Before the Redskins visited the Giants in Week 7, tight end Logan Paulsen had exactly zero catches in six games this season. During his three-year career, Paulsen had 13 catches for 148 yards in 33 games.
So it was extremely unlikely that the blocking specialist was going to suddenly develop into a receiving threat. However, starting tight end Fred Davis, who had caught more passes than anyone on the Redskins over the last two seasons, ruptured his left Achilles in the first quarter against the Giants and Paulsen was thrust into an unexpected role.
"I thought my role was going to be what it was," Paulsen said. "I was going to be a backup, just kind of spot duty, maybe a second-string guy at some point. Thankfully, I've been able to stick around and I have this opportunity."
Paulsen has done much more with the opportunity created by Davis' injury than he did after Davis was suspended for the final four games of 2011 with 2007-08 Pro Bowl pick Chris Cooley on injured reserve. In that span, Paulsen produced just four catches for 43 yards, but over the past three games, Paulsen leads the Redskins with 14 catches for 200 yards. Backup tight ends Niles Paul and Chris Cooley have two catches for 59 yards.
"Last year, (Logan) was just the third guy (behind Davis and Cooley) and knew that specific role," said offensive coordinator Kyle Shanahan. "He had some ups and downs (as the starter). This year -- since Fred got hurt and he's stepped into that starting role, he's been much better."
Paulsen, who had 71 catches for 888 yards while dealing with constant changes of offensive coordinators at UCLA, has gotten better because he has only played in one system in Washington and because he won't be outworked.
"I don't want to leave any stone unturned," said Paulsen, who is usually at Redskins Park by 6:30 a.m. and doesn't leave for 12 hours. I know that I'm not the most physically talented guy so I need to make up for that in other ways. I just work at it, just grind it. If you're willing to put in the time, it will pay dividends for you. I've always felt that, even in high school and college. I felt very confident that I was going to be prepared if the opportunity came. I've been solid, (but) I can definitely get better. I look to get better every day, starting today."
Paulsen is adaptable enough that he also played defensive end -- "until I figured (as a freshman) I didn't know how to tackle so I had to play offense" - and punted at Chaminade College Prep in Northridge, Calif.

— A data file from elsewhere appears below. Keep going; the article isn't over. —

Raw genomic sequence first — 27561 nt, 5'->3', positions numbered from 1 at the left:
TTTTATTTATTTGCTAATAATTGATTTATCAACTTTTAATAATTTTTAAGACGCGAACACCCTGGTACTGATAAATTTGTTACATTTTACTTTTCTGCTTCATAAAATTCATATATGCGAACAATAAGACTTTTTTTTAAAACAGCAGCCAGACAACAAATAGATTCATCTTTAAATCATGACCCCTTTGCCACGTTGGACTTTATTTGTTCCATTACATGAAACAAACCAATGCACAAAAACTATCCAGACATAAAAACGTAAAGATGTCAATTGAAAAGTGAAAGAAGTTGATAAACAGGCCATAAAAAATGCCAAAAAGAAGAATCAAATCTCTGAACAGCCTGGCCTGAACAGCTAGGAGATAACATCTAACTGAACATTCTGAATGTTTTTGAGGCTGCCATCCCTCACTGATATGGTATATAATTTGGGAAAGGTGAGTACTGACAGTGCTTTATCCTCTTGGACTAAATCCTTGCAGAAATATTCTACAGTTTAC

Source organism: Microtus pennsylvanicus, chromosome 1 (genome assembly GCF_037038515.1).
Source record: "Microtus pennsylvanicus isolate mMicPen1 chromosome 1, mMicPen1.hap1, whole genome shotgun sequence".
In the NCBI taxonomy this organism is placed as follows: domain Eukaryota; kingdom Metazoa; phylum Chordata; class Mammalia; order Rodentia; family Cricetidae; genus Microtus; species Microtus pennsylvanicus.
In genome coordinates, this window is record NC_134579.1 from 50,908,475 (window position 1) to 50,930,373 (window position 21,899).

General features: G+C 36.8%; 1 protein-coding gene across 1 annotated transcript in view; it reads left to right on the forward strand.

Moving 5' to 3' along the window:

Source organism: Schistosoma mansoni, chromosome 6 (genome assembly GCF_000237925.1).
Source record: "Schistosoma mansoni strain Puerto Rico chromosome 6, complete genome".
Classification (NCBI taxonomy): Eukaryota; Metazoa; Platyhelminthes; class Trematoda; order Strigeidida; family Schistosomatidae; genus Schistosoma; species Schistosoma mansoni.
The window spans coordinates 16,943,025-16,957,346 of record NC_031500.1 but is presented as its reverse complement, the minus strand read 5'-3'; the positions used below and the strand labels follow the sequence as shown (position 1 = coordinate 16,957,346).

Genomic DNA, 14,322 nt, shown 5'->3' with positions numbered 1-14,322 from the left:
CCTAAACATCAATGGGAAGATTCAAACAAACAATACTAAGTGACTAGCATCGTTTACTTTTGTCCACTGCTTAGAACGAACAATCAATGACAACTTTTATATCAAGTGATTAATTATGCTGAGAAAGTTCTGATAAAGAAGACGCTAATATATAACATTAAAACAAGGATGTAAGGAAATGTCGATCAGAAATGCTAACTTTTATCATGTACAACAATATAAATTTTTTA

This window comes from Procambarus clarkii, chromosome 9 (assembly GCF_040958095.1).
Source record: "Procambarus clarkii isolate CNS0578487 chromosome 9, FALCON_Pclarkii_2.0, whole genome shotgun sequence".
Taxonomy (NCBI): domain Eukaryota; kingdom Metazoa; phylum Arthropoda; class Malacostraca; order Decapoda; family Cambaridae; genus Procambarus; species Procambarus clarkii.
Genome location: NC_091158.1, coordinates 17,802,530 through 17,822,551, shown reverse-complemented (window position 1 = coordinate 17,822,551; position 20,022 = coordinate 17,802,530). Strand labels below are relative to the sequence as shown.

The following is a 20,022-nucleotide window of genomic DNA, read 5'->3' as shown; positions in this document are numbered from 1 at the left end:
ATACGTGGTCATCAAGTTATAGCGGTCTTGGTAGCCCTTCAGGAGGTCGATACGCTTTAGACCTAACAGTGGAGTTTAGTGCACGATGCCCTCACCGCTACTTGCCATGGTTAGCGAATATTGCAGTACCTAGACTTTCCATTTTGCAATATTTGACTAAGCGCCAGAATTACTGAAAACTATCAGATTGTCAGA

"There's always stuff to improve on," he said. "You can't be content in this league. Guys who last are guys who are here all the time doing what I'm doing even with the success they've had. (Captain London Fletcher, a 15-year veteran) is here 24/7. He's always studying. He's always trying to get better. I try to follow their example. I'm a better player in every component of what I do from when I first got here. I see the game differently. I execute the game differently. It's really night and day."
No wonder coach Mike Shanahan called Paulsen, who made the Redskins as a rookie free agent in 2010, "a student of the game" and Kyle Shanahan called him "one of our favorite players." Their admiration for the 6-5, 261-pound Paulsen only rose with his tumbling 23-yard catch on fourth-and-10 in the final minutes that jump-started the drive that put Washington ahead at New York and with his career-high 31-yard catch the next week at Pittsburgh on a cold, wet day during which his teammates dropped 10 passes.
Of course, no matter how hard he works, Paulsen will never have Davis' speed or Cooley's knack for getting open, but with the former coming off a serious injury and lacking a contract for next year and the latter having been cut once, Paulsen can't help but dream about what might be in 2013 and beyond.
"I'd be lying if I said that (being the starter) doesn't creep into my mind at some point, but I try not to think about it," he said. "I just try to focus on the task at hand this week, this opportunity, make the most of that, and we'll see where that mindset leads me at the end of the season."